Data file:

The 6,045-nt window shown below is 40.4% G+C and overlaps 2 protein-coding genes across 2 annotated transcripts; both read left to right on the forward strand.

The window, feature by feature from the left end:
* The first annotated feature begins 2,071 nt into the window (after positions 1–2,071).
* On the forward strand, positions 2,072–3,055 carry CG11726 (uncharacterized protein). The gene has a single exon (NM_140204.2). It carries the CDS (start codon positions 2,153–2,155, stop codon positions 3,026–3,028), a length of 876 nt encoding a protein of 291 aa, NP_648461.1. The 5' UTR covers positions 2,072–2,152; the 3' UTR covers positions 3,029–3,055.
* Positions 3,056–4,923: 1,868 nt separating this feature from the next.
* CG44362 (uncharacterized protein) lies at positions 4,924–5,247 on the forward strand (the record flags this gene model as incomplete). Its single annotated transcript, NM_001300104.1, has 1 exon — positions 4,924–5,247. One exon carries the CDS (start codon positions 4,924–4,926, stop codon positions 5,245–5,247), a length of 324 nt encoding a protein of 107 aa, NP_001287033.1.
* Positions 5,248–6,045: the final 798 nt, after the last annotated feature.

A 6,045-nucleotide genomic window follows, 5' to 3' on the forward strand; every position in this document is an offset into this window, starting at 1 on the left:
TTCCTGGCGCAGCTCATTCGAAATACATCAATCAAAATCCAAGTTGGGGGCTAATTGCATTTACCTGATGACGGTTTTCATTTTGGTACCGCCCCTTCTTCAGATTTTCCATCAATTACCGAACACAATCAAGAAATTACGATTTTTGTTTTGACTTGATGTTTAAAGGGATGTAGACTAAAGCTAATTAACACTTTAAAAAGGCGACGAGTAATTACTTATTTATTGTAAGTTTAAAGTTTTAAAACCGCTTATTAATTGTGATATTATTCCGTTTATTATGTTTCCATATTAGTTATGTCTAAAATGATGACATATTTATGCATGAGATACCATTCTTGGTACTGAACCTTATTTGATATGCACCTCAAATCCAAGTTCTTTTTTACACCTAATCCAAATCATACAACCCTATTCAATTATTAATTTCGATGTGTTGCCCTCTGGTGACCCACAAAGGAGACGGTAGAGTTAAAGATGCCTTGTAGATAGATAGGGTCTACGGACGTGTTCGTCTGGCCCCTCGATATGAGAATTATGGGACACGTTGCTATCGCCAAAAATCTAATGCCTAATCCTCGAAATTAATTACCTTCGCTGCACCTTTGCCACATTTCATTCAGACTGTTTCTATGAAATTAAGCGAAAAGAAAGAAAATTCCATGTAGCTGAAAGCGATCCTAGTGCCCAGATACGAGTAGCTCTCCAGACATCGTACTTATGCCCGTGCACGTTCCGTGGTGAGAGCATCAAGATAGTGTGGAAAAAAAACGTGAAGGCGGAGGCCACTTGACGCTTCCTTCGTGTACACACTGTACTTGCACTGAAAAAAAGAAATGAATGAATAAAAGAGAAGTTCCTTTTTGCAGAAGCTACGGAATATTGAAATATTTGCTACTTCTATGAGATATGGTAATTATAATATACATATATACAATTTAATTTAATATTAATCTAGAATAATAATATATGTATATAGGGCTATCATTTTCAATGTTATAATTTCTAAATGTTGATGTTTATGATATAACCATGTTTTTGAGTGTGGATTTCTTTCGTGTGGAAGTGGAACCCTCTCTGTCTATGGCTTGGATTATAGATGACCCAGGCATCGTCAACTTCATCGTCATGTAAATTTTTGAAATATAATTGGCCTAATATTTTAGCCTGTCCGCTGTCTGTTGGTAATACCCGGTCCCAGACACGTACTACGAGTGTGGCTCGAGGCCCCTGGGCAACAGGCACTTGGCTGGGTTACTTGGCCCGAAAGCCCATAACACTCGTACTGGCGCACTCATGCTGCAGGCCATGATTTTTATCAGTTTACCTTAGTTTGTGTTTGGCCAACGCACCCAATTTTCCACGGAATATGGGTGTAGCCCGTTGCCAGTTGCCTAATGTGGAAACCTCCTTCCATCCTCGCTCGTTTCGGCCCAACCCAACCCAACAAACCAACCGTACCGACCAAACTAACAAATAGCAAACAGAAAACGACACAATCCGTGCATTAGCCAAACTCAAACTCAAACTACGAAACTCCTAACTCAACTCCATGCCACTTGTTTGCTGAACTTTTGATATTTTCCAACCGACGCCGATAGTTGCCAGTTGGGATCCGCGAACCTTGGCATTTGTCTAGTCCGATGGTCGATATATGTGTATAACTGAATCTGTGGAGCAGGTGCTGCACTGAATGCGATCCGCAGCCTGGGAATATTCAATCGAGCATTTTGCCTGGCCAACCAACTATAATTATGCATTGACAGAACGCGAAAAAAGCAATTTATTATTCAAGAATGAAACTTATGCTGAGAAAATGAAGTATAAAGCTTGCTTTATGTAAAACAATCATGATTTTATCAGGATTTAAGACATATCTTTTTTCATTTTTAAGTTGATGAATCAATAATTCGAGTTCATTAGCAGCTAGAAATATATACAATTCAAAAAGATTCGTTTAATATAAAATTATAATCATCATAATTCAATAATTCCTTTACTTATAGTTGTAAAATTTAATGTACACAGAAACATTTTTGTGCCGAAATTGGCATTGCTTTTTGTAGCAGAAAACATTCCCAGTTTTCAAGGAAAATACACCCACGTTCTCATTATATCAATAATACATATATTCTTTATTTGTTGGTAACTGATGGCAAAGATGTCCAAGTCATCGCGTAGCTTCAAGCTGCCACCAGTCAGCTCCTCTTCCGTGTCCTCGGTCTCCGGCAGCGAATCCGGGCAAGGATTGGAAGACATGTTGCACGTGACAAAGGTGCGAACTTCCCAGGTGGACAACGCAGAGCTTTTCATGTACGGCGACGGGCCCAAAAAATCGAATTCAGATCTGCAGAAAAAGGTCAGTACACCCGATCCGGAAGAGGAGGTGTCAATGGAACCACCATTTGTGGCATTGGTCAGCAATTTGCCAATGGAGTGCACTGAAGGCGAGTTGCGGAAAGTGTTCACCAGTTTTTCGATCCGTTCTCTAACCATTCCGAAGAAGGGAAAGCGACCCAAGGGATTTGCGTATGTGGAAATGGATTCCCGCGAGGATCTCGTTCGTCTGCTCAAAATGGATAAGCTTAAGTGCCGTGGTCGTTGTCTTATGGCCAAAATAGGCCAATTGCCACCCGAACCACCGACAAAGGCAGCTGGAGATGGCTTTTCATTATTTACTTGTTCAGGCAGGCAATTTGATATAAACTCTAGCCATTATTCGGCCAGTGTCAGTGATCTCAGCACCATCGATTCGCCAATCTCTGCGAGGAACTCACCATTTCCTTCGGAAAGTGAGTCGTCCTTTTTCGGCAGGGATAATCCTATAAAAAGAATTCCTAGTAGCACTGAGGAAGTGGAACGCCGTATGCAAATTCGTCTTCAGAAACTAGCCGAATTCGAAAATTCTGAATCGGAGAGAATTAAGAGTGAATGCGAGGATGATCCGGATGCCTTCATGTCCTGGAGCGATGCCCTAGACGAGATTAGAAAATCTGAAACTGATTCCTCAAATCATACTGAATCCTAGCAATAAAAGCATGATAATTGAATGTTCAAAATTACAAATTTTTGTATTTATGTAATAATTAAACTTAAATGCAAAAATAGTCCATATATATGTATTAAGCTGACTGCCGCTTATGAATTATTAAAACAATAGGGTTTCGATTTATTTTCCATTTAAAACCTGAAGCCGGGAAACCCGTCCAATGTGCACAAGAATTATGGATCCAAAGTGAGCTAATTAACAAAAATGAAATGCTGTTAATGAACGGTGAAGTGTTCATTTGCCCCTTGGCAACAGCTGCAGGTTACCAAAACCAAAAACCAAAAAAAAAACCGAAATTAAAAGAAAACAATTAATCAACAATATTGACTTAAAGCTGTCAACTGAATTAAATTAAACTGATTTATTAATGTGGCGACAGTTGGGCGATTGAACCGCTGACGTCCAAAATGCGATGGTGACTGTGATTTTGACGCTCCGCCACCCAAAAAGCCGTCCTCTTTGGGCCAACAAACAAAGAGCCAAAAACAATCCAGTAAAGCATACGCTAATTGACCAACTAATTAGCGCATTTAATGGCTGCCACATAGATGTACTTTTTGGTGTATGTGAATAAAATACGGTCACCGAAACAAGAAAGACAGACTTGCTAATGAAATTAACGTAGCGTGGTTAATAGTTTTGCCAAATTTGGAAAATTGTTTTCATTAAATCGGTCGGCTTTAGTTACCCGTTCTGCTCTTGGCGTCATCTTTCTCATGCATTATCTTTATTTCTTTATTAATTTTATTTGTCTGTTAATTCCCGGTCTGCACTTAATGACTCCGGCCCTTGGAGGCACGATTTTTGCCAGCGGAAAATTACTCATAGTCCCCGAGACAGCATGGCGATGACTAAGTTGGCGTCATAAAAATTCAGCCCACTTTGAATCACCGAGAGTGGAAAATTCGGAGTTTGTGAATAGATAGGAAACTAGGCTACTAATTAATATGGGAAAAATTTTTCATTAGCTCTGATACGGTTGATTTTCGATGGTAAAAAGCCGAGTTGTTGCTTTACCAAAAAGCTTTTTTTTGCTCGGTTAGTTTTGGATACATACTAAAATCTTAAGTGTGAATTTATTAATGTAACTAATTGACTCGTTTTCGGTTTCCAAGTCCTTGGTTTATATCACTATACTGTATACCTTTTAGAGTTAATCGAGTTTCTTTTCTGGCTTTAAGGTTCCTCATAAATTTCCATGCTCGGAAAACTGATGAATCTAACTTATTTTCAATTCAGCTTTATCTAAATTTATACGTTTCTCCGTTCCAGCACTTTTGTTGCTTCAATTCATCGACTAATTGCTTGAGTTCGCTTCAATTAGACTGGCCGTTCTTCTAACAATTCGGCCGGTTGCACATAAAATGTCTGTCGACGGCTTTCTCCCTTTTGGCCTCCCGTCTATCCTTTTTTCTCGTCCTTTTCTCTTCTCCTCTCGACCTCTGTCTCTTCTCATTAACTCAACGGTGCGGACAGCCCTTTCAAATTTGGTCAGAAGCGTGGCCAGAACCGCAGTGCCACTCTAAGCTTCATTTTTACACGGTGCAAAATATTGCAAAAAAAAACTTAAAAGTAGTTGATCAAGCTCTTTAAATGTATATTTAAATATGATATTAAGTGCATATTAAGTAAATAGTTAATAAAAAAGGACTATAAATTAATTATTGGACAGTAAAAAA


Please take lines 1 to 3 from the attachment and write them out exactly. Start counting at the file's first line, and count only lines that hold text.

The 6,045-nt window shown below is 40.4% G+C and overlaps 2 protein-coding genes across 2 annotated transcripts; both read left to right on the forward strand.

The window, feature by feature from the left end:
* The first annotated feature begins 2,071 nt into the window (after positions 1–2,071).